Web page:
Library shelves, I hear, are littered
With authors that died poor.
Over there in the Classical row lie a few
Humble beggars carelessly shoved between
Lermontov, Hemmingway, Joyce.
I see one or two cowering in Philosophy
Shyly hugging Plato, their opened
Palms extended toward us for tiny
Morsels of gratitude seldom given.
A slew of them are stacked, cold and hungry,
Crushed by the weight of each other,
On the bottom shelf of Poetry and Verse.
They glut the public domain pleading we
Lust after them like Paris for Helen,
Samson for Delilah, Rhett for Scarlett.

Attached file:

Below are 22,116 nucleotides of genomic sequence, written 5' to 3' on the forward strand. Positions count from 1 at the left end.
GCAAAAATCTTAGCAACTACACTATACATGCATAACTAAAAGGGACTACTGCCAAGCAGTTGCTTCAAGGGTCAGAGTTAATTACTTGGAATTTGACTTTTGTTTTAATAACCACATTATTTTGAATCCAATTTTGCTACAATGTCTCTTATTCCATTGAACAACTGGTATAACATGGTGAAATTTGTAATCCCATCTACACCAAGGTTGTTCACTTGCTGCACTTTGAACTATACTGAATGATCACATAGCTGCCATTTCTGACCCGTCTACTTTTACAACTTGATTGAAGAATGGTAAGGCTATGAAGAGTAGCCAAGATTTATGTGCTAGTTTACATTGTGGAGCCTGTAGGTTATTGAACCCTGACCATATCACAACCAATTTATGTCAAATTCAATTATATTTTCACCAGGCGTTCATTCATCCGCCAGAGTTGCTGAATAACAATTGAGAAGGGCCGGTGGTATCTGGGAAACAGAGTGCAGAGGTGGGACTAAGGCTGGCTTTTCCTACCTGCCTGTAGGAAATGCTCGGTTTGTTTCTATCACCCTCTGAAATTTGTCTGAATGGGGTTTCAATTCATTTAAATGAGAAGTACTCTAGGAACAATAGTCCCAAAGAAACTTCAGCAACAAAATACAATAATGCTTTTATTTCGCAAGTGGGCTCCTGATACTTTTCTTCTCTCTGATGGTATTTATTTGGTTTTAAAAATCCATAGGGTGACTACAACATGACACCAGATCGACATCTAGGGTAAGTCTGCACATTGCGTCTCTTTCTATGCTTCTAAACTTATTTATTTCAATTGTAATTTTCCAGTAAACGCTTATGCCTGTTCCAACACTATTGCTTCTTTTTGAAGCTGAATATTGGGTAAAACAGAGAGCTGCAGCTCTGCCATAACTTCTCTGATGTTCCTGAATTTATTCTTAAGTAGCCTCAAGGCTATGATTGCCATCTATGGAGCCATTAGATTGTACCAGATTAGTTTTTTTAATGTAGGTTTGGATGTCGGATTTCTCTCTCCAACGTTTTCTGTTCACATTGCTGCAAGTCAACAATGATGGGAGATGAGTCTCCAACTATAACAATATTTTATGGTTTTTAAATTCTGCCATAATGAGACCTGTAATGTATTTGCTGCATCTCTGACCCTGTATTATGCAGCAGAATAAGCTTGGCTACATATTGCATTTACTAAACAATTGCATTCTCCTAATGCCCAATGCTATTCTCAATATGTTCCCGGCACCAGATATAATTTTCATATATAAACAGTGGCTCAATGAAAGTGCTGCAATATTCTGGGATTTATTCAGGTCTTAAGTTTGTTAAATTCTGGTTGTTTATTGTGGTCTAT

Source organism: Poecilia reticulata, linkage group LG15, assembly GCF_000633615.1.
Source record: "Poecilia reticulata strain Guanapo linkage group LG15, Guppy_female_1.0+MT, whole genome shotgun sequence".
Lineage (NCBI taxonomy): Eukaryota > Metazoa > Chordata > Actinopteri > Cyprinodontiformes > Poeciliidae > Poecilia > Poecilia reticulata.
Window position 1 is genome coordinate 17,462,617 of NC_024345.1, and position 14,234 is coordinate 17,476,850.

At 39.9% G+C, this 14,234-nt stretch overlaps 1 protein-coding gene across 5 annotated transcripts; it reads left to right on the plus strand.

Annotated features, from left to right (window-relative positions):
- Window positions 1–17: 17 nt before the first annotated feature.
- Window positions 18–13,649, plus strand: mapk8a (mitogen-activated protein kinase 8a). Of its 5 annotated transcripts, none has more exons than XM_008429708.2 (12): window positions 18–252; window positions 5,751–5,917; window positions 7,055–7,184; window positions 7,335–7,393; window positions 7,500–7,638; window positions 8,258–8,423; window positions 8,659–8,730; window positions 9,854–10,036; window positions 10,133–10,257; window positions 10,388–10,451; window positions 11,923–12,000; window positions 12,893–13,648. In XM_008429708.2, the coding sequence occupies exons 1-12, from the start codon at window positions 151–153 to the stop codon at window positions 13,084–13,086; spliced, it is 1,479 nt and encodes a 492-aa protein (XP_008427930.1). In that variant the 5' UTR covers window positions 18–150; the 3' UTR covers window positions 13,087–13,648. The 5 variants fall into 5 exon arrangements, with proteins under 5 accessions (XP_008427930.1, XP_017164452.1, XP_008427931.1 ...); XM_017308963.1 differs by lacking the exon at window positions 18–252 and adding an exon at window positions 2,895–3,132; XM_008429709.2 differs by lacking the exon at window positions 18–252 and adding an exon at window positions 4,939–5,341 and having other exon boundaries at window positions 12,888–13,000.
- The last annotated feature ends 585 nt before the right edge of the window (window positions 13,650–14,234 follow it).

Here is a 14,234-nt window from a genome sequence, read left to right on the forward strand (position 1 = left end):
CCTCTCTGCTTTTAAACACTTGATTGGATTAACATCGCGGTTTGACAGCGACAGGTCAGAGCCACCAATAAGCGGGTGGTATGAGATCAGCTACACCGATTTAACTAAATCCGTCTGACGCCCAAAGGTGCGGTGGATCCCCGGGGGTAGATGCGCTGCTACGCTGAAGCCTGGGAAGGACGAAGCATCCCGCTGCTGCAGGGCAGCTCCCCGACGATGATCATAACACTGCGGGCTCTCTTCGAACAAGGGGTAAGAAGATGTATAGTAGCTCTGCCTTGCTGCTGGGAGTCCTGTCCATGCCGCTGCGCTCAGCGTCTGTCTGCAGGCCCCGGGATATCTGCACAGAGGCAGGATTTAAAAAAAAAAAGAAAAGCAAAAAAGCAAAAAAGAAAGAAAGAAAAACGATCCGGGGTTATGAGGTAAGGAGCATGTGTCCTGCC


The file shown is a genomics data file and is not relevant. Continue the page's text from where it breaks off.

They gladly stand-by, content our eyes
May caress their titles before we pass.
They are elated if we stop to briefly
Devote a moment of our lives carousing
Inside the womb of their selfless sacrifice.
What poverty? They ask.
STEVE PRUSKY is a transplanted Detroiter who now lives, works and writes in Las Vegas. He attended Northern Michigan University in the late sixties. After that he was in the Navy during the Vietnam War. After that he attended the University of Wisconsin–Milwaukee. His work has recently appeared in Foundling Review, The Legendary, Apparatus Magazine and Flash Fiction Offensive.